Time saving is the major motivation for reducing the input of tillage in low-land areas, whereas the prevention of soil erosion seems to be the driving factor for mountainous areas. For example, in Switzerland, one quarter of the cultivated land is affected by water erosion, and large amounts of eroded soil are often related to slope depressions, frequently resulting in off-site impacts (Ledermann et al. 2010). The structural changes of farm enterprises into larger acreages managed by the same work force have accentuated the need to look for time savings to maintain timeliness in field operations. In addition, savings in expenditures for machinery and fuel are important motivations for adopting RT to further improve revenues (Davies and Finney 2002; Jacobsen and Ørum 2009; Morris et al. 2010). This has become even more topical with rising fuel and commodity prices in recent years. However, research, extension services and growers are also aware of other benefits that RT can provide. Notably, enhancement of soil quality (improved soil structure, increased activity of soil-borne microbes and invertebrates, increased soil organic matter content), reduction of nutrient losses through leaching, and reduction of greenhouse gas releases are often emphasized as beneficial effects (Holland 2004; Morris et al. 2010).

Perhaps the greatest constraint to adoption of RT systems in Europe is weed control. When tillage frequency and depth are reduced, fewer weeds are uprooted, buried or injured, resulting in either increased reliance on other weed management practices (e.g., herbicides) or yield losses. In addition, the efficacy of many herbicides has been shown to be reduced under RT due to (1) increased adsorption in surface layers of untilled soil with higher organic matter (P. Kudsk, unpublished data; Pedersen et al.1995); (2) physical interception and adsorption of soil surface residues (Erbach and Lovely 1975); and (3) development of herbicide resistance. In Europe, herbicide resistance, particularly in grass weeds, including blackgrass (Alopecurus myosuroides Huds.), is considered a major threat to adoption of RT (Morris et al. 2010). For example, models of herbicide resistance development suggest that RT increases the risk of target-site resistance to ACCase inhibitors of blackgrass (Cavan et al. 2000) and glyphosate in rigid ryegrass (Lolium rigidum Gaudin) (Neve et al. 2003).

Due to the increased difficulty of controlling weeds in RT systems, growers adopting RT have often relied on greater use of herbicides, especially glyphosate and other herbicides, to control annual grasses (Chauvel et al. 2011; Clarke et al. 2000; Jacobsen and Ørum 2009; Melander et al. 2010b; Vullioud and Mercier 2004). Increased use of glyphosate was reported with the development of cover crops and simplification in soil tillage, rising from 0.034 kg ha−1 to 0.141 kg ha−1 arable land, according to a network of pilot farms monitored over 12 yr in Switzerland (Dugon et al. 2010). The most comprehensive records are probably those of Freier et al. (2010), who recorded higher herbicide use on German farms practicing NIT compared to CT during the 2007 to 2010 growing seasons. Higher herbicide use ranged from 5 to18% in winter wheat, 27 to 46% in winter barley, and 36% in oil seed rape. Similar increases in herbicide use in RT systems as compared to CT were observed in large agricultural surveys conducted in the 2000s in France (Chauvel et al. 2011). The German and French results varied considerably between fields due in part to crop rotation history. Results from a 34-yr experiment with RT in Switzerland at Changins (1970 to 2003) showed that costs for weed control were higher for all RT treatments: about 20% for NT and 5 to 8% for NIT, respectively (Vullioud and Mercier 2004). The higher costs could be explained by a larger increase of the weed seed bank with RT (Vullioud et al. 2006).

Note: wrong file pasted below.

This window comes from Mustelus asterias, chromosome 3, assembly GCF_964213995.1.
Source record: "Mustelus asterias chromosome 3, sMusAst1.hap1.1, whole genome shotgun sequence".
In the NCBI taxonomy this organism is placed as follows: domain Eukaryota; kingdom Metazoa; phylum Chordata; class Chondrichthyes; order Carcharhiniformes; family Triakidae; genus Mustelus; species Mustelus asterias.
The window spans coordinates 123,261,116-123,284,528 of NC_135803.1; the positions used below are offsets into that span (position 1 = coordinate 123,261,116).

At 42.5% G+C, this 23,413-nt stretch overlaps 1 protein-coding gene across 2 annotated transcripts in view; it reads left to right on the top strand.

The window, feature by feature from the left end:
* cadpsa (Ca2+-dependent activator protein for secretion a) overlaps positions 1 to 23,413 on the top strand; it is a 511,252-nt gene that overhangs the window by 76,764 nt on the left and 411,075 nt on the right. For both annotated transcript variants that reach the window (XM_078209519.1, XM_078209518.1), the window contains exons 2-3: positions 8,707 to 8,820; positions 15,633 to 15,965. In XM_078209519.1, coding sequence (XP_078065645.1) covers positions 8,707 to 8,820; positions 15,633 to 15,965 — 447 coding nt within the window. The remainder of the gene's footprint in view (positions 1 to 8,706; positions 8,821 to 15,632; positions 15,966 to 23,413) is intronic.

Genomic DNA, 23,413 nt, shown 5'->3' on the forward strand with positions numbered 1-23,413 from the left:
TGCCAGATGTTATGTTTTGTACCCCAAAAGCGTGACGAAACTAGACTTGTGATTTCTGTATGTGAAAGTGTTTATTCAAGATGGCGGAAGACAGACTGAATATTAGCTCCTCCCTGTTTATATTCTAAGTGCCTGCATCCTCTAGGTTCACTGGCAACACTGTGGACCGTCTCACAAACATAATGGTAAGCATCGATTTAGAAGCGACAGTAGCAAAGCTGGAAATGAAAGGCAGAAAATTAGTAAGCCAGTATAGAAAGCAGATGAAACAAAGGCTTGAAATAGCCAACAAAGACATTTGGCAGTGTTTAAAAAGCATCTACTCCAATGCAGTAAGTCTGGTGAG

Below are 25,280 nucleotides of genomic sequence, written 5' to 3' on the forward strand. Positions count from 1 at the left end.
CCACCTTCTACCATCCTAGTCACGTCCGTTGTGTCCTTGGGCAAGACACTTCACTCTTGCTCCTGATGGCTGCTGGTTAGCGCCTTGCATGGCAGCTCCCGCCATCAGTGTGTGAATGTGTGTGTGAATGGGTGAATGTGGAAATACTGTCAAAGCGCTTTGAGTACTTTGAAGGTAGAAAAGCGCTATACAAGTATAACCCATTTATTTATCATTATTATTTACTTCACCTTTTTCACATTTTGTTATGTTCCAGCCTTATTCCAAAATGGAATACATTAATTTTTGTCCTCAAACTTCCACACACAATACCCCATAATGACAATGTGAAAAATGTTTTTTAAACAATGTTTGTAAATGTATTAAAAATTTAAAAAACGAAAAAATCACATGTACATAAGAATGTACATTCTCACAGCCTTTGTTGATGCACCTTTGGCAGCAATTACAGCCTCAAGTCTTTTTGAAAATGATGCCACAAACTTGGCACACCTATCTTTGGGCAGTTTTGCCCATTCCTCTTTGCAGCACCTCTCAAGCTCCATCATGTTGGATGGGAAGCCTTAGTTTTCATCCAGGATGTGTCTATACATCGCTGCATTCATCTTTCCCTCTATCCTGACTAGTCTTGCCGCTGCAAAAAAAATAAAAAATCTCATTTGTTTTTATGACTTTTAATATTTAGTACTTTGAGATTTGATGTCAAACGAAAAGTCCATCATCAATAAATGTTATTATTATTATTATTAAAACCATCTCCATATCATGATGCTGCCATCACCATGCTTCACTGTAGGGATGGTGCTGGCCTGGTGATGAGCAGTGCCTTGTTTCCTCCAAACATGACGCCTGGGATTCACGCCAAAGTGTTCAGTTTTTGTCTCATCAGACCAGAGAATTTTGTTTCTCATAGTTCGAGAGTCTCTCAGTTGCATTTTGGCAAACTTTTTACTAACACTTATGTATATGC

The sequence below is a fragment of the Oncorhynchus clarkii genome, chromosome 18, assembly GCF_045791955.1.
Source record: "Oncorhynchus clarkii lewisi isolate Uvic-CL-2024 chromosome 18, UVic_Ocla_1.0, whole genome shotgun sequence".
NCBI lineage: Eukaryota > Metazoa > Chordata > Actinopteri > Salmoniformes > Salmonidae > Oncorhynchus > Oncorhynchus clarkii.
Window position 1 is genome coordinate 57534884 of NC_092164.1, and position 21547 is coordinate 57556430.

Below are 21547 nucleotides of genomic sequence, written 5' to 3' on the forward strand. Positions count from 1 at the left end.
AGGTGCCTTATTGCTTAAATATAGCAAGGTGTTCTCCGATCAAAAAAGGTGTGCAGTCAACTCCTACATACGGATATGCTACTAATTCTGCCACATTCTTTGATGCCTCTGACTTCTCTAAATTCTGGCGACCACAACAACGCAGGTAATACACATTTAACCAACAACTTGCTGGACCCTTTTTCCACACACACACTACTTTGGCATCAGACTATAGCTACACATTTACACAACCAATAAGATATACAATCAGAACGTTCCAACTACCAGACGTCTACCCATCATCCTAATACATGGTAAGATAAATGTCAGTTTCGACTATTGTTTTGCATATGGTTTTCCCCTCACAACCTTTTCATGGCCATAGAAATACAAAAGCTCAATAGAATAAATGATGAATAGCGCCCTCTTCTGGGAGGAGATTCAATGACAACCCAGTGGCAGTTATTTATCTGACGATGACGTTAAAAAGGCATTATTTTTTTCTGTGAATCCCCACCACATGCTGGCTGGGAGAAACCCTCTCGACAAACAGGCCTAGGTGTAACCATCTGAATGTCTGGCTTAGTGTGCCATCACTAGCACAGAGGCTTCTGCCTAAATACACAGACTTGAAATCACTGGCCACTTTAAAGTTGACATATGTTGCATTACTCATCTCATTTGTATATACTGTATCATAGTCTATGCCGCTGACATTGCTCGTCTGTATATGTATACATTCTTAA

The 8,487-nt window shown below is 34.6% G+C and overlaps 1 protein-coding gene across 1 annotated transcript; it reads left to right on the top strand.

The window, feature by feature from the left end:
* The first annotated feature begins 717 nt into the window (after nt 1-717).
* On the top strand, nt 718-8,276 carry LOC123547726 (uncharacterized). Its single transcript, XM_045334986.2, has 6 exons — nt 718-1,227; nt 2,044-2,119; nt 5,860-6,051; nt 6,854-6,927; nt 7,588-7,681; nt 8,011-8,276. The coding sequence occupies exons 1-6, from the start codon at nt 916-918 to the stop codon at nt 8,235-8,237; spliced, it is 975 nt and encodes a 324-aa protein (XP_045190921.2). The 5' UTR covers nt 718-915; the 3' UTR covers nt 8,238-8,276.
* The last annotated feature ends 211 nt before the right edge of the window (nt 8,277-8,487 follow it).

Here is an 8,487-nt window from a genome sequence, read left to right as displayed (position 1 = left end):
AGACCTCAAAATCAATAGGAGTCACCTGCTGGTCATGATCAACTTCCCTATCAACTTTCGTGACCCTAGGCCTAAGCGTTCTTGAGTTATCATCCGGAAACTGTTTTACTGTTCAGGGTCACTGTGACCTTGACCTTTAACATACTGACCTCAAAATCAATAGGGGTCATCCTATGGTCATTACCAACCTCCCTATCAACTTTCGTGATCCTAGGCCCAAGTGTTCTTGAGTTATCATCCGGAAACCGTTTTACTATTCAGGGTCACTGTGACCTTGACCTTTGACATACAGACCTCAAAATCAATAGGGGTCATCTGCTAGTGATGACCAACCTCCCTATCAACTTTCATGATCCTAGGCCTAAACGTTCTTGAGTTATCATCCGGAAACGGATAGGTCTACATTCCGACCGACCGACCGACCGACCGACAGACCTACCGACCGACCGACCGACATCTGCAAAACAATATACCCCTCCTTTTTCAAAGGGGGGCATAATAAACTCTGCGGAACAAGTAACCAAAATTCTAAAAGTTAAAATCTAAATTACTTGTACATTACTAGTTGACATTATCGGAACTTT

New pesticide regulations in Europe create strong incentives for growers to limit herbicide applications, and partly account for reductions in NIT acreage. In Denmark, the area with NIT rose noticeably in the late 1990s and the beginning of the 2000s but has stagnated since then. Cropping-related issues, such as crop failures, unsuitable soil types for minimizing tillage, and limitation in practitioners' skills, are among the causes for this stagnation. However, the primary cause seems to come from pesticide legislation. Several pesticide action plans have been launched since the late 1980s in Denmark, all asking for a reduction in herbicide use (Jørgensen and Kudsk 2006). Similar action plans with analogous goals have also been introduced in Germany (Anonymous 2012a), France (Anonymous 2012b), and the Netherlands. On top of this, the European Union (EU) has recently passed a directive that imposes on each member state the initiation of measures that will push crop protection toward integrated pest management solutions (EU Directive/128/EC 2009; Hillocks 2012). In brief, these measures will mandate reductions in pesticide use through promotion of nonchemical methods, as well as reductions of pesticide rates and frequency of applications. Restrictions on stubble cultivation and an obligation for more catch crops growing in the autumn to minimize nutrient leaching are other legislative demands affecting weed control in RT systems. Such impositions have been introduced in France and Denmark recently.